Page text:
“Candidates can register with us and we’ll fire off an alert when a job they suit comes up,” said White. “But job hunters can be right across Europe for the more senior roles, so the competition has certainly increased.”
Job hunters log on to benefits of online search
European job hunters are increasingly searching for new careers online – with the French leading the way.
According to research by online measurement company Nielsen//NetRatings, one in four Europeans with Internet access are now looking at recruitment sites such as Monster or Totaljobs.
The figures, for the period to July-September 2005, represent a unique audience of more than 29.4 million people. Significantly, the numbers are up 25% on the same months in 2004.
French users appear to have the greatest appetite for job sites, with 35% of its seekers logging on. Germans (26%) and the Spanish (23%) follow behind.
While Britons rank fifth in the European league (20%), there is evidence that UK job hunters are increasingly switching on to the benefits of online search.
Separate figures from Nielsen//NetRatings into career development reveal that more than 3.4 million Brits used the web to hunt for a position or apply in November 2005 – a leap of 101% on the year before.
Nielsen//NetRatings European Internet analyst Alex Burmaster says: “Job seekers no longer have to wait for the publication day of their chosen newspaper or magazine and then spend hours trawling through these various publications to find the few vacancies relevant for them.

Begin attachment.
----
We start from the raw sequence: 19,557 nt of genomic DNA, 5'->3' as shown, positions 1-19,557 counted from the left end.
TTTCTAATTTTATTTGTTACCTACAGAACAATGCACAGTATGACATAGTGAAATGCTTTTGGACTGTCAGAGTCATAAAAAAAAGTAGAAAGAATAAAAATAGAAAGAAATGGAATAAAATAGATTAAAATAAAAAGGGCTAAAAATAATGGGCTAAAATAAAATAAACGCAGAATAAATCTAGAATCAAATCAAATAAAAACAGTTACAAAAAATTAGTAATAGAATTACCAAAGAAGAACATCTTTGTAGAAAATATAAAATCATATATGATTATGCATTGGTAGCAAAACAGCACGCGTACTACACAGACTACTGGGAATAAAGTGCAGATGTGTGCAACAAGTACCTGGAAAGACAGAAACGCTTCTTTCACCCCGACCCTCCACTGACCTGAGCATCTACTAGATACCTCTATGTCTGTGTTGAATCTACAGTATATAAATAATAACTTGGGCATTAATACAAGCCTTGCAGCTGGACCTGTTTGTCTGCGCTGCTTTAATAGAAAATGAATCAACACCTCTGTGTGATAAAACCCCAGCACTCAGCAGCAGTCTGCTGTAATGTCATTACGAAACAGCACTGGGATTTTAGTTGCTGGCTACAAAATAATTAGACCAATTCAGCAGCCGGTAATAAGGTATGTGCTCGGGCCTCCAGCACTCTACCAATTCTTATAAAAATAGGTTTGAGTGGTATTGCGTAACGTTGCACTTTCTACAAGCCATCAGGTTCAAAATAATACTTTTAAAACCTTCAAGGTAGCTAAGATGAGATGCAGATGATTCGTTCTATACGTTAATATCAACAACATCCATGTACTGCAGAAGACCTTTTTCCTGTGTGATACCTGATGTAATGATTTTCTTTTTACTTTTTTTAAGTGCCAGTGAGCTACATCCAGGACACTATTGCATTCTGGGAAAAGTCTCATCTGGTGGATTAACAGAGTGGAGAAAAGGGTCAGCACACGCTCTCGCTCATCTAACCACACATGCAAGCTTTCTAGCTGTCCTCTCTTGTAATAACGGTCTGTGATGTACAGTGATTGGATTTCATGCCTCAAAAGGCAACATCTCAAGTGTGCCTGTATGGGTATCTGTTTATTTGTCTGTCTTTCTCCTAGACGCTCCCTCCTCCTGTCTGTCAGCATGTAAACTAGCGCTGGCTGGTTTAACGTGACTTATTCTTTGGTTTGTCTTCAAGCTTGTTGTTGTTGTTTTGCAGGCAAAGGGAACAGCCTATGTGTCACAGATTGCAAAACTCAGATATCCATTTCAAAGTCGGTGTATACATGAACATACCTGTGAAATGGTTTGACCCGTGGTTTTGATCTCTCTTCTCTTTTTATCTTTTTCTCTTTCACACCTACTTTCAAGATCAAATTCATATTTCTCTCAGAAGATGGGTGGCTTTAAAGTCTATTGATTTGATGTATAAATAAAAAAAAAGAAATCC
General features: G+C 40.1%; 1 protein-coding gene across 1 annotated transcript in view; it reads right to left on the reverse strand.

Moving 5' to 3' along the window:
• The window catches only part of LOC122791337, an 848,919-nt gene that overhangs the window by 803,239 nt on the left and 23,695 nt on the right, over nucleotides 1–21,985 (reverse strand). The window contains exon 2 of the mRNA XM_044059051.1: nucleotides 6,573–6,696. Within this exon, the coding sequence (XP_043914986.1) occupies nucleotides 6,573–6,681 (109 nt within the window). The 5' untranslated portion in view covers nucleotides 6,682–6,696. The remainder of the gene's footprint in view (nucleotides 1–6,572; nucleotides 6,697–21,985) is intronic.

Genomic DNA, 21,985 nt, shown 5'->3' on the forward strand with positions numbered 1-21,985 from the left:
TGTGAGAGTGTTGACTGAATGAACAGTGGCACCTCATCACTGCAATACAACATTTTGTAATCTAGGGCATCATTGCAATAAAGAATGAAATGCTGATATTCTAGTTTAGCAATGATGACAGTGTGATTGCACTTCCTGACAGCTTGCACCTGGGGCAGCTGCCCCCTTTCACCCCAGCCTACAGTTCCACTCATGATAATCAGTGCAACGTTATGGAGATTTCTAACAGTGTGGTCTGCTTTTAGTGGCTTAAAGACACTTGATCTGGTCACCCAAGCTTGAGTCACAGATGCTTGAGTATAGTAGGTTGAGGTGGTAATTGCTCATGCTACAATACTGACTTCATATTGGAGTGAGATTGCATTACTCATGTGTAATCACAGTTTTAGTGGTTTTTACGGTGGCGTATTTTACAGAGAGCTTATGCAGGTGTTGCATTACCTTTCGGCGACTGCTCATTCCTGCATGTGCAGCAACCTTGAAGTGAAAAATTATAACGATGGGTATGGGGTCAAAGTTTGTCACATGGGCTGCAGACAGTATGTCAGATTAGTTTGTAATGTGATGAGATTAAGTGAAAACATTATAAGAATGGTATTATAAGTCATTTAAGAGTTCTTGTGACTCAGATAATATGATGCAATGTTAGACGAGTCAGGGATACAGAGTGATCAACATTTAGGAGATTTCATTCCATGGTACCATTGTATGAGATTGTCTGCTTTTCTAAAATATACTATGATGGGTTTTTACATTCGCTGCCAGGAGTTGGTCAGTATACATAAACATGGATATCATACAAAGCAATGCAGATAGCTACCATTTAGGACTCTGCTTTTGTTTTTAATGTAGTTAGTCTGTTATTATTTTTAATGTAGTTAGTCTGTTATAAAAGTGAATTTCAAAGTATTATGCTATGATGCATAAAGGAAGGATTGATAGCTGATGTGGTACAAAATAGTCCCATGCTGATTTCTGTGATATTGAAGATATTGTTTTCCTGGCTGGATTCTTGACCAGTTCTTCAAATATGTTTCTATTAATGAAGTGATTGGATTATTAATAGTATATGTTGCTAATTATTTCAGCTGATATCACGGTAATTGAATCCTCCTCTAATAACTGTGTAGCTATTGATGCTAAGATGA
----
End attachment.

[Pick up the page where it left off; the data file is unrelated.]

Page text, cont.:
“Now they can just register on a site or two, insert their specific requirements, sit back and see all the vacancies delivered to them.”
Burmaster says candidates are increasingly using the web to research companies before apply for a particular vacancy, meaning they don’t have to engage in time-consuming activities such as telephoning for information or visiting a library.
In addition, the availability of sites offering tips on how to write covering letters and CVs means web-savvy candidates are better prepared than ever before.
On the negative side, however, the Internet gives companies a much larger pool of potential candidates, meaning competition is increasingly fierce, says Burmaster.